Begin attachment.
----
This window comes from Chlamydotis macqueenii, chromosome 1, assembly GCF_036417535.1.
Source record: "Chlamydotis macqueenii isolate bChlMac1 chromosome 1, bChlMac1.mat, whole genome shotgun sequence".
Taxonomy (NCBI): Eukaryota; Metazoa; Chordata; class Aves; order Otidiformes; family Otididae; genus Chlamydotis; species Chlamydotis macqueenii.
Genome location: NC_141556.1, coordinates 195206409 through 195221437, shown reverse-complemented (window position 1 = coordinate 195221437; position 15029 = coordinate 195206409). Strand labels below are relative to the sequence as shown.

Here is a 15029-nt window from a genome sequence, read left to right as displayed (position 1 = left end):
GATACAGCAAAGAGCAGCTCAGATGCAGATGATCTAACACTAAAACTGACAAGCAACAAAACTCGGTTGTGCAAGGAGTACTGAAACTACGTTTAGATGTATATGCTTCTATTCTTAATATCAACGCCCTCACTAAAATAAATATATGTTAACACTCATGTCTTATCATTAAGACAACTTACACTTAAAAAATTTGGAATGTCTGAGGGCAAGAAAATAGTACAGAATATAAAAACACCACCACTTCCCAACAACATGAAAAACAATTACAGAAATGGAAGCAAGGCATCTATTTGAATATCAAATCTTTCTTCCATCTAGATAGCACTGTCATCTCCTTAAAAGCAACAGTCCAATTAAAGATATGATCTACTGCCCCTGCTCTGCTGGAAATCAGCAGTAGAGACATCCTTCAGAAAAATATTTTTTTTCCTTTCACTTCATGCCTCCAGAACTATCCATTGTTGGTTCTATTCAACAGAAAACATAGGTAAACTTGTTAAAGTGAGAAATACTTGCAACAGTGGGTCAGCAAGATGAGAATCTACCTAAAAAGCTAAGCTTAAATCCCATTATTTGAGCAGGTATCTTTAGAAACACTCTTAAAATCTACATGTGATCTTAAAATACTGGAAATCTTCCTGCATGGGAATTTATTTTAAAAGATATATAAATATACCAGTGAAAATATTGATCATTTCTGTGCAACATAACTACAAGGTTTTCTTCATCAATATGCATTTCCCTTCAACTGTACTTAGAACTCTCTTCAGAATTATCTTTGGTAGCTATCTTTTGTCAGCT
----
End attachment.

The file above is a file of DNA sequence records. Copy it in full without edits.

This window comes from Chlamydotis macqueenii, chromosome 1, assembly GCF_036417535.1.
Source record: "Chlamydotis macqueenii isolate bChlMac1 chromosome 1, bChlMac1.mat, whole genome shotgun sequence".
Taxonomy (NCBI): Eukaryota; Metazoa; Chordata; class Aves; order Otidiformes; family Otididae; genus Chlamydotis; species Chlamydotis macqueenii.
Genome location: NC_141556.1, coordinates 195206409 through 195221437, shown reverse-complemented (window position 1 = coordinate 195221437; position 15029 = coordinate 195206409). Strand labels below are relative to the sequence as shown.

Here is a 15029-nt window from a genome sequence, read left to right as displayed (position 1 = left end):
GATACAGCAAAGAGCAGCTCAGATGCAGATGATCTAACACTAAAACTGACAAGCAACAAAACTCGGTTGTGCAAGGAGTACTGAAACTACGTTTAGATGTATATGCTTCTATTCTTAATATCAACGCCCTCACTAAAATAAATATATGTTAACACTCATGTCTTATCATTAAGACAACTTACACTTAAAAAATTTGGAATGTCTGAGGGCAAGAAAATAGTACAGAATATAAAAACACCACCACTTCCCAACAACATGAAAAACAATTACAGAAATGGAAGCAAGGCATCTATTTGAATATCAAATCTTTCTTCCATCTAGATAGCACTGTCATCTCCTTAAAAGCAACAGTCCAATTAAAGATATGATCTACTGCCCCTGCTCTGCTGGAAATCAGCAGTAGAGACATCCTTCAGAAAAATATTTTTTTTCCTTTCACTTCATGCCTCCAGAACTATCCATTGTTGGTTCTATTCAACAGAAAACATAGGTAAACTTGTTAAAGTGAGAAATACTTGCAACAGTGGGTCAGCAAGATGAGAATCTACCTAAAAAGCTAAGCTTAAATCCCATTATTTGAGCAGGTATCTTTAGAAACACTCTTAAAATCTACATGTGATCTTAAAATACTGGAAATCTTCCTGCATGGGAATTTATTTTAAAAGATATATAAATATACCAGTGAAAATATTGATCATTTCTGTGCAACATAACTACAAGGTTTTCTTCATCAATATGCATTTCCCTTCAACTGTACTTAGAACTCTCTTCAGAATTATCTTTGGTAGCTATCTTTTGTCAGCT